Wednesday, 22 March 2017

Tossers, Crackpots, Conspiracy Theorists and Dealers Attempt to Instruct the CPAC

Find out what the Trumpland public said about CulturalProperty MOUs with Belize, Guatemala and Mali:
Two on Belize, three on Mali and five on Guatemala.

There being no ancient coins involved, we get a cross section of substantive comments from people who know rather than the cut-and-past knee-jerks. But there is always one, isn't there?
It is my understanding that in the upcoming renewal of the MOU with Guatemala there may be mention of imposing import restrictions on coins minted in Guatemala during the Spanish Colonial and early Republican period. I believe that this action is unwarranted and inappropriate for the following reasons:
1. These coins were minted in large quantities on machines with designs mandated by the Spanish or other governing authorities not exclusive to Guatemala. These facts remove them from consideration as archaeological or ethnological objects.
2. They were minted in quantities much larger than needed for local circulation and in the cases of Spanish Colonial (1733-1821) and Central American Republic issues were used and recognized as international trade coins. The Spanish Colonial issues circulated on every inhabited continent in the world. Far more of these coins left Guatemala in world trade than remained at home to circulate.
3. As further examples of the truly international nature of this coinage it must be pointed out that Guatemalan minted coinage was considered by law as legal tender in the United States from 1775 until 1857.
4. Guatemalan minted coinage flowed to Asia freely on the Manila Galleon trade until 1815 and then on private merchant trading vessels for many years thereafter. To this day coins bearing the Guatemalan mint marks appear from coin lots in the Orient. Some even bear "chop marks" which attest to having circulated in Asia for more than a hundred years. In addition early Republican issues of the Central American Republic are frequently encountered with Philippine countermarks which were applied by Spanish authorities 1832-1837. The countermarks allowed the coins to pass as legal tender in the Philippines. This example further validates these coins status as International trade money. Thank you for your consideration of my input in this matter.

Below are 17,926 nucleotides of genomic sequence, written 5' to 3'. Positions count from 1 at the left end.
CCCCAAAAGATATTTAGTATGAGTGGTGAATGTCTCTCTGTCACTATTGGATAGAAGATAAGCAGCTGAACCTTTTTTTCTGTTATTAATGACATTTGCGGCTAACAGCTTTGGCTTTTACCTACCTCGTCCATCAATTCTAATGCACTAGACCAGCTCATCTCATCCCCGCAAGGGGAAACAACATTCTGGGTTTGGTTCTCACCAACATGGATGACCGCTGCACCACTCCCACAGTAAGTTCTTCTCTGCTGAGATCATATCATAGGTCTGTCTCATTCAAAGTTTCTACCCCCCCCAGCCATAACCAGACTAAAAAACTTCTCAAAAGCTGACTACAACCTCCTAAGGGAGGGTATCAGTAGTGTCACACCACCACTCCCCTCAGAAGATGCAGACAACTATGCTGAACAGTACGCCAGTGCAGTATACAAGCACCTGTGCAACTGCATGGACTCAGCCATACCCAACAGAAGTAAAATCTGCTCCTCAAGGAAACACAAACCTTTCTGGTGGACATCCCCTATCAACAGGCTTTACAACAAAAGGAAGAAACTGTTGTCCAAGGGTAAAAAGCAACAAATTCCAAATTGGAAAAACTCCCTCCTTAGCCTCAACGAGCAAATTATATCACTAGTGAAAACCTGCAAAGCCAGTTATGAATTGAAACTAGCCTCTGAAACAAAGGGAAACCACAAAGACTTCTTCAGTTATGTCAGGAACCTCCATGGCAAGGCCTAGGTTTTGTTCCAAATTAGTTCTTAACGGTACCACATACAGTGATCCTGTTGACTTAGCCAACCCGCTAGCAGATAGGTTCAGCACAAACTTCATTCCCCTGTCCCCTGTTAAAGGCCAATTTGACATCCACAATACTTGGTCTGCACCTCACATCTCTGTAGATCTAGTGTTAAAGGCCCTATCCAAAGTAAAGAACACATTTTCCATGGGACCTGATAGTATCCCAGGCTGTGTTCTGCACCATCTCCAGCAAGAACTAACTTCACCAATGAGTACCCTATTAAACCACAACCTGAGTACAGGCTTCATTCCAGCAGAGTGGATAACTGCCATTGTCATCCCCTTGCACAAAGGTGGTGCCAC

Mike Dunigan
Mike Dunigan is, of course, a dealer in 'rare coins' from Texas. The origin of this lunacy is not far to seek:
Thank you for this opportunity to comment on the proposed renewal of the MOU with Guatemala. There has been "chatter" about an effort to extend import restrictions to Spanish colonial and early republican era coins of Guatemala and other South and Central American countries. Any such effort should be rejected for the simple reason that such coins are not typically archaeological objects as defined under the CPIA. Nor do they meet the definition of ethnographic artifacts found in that statute. Such coins were produced on a massive scale with similar designs and identical weight standards with coins issued in Spain and other South American countries. These coins were widely used in international commerce. Indeed, the terms "piece of eight" and "two bits" came into our language because such coins were legal tender in the United States until 1857. They refer to the "Spanish dollar" of Eight Reales, two parts of which were equivalent to 25 cents. Surely, Guatemala's national patrimony is not endangered by the pillage of such coins that circulated extensively not only in the Americas but far beyond in the Far East. In addition, there is no concerted international response of other market nations restricting these coins. Finally, restriction would hurt appreciation of Guatemalan culture not only by Americans, but immigrants from Guatemala and other Latin American countries as well. Let me also comment about less drastic remedies that should be considered before renewing restrictions. Looting is best addressed at the source. Two obvious ways to do so are to require American archaeologists to pay their workers a fair living wage and put into place security measures in place for the long off season. As obvious as these measures may be, they have never been made requirements of any MOU as far as I know. Thank you for your consideration of my views.
Peter Tompa
What a tosser. It is interesting that only one dimwit coin fondler was taken in by this gratuitously-generated 'chatter'. And then there is this:
This is the proof that the US is being gripped by the politically motivated (read, anti-US) agitators working for the the political extreme Left wing of the Heritage circus to the detriment of US citizens. By allowing this bunkum, the US deserves all that's thundering down the track towards them.
John Howland
The nature of this 'proof' is not elucidated upon by this apparently intoxicated and deluded 'Make America Great Again' conspiracy theorist. I disagree, America does not deserve the redneck president Donald Trump.

Vignette: Guatemala coin

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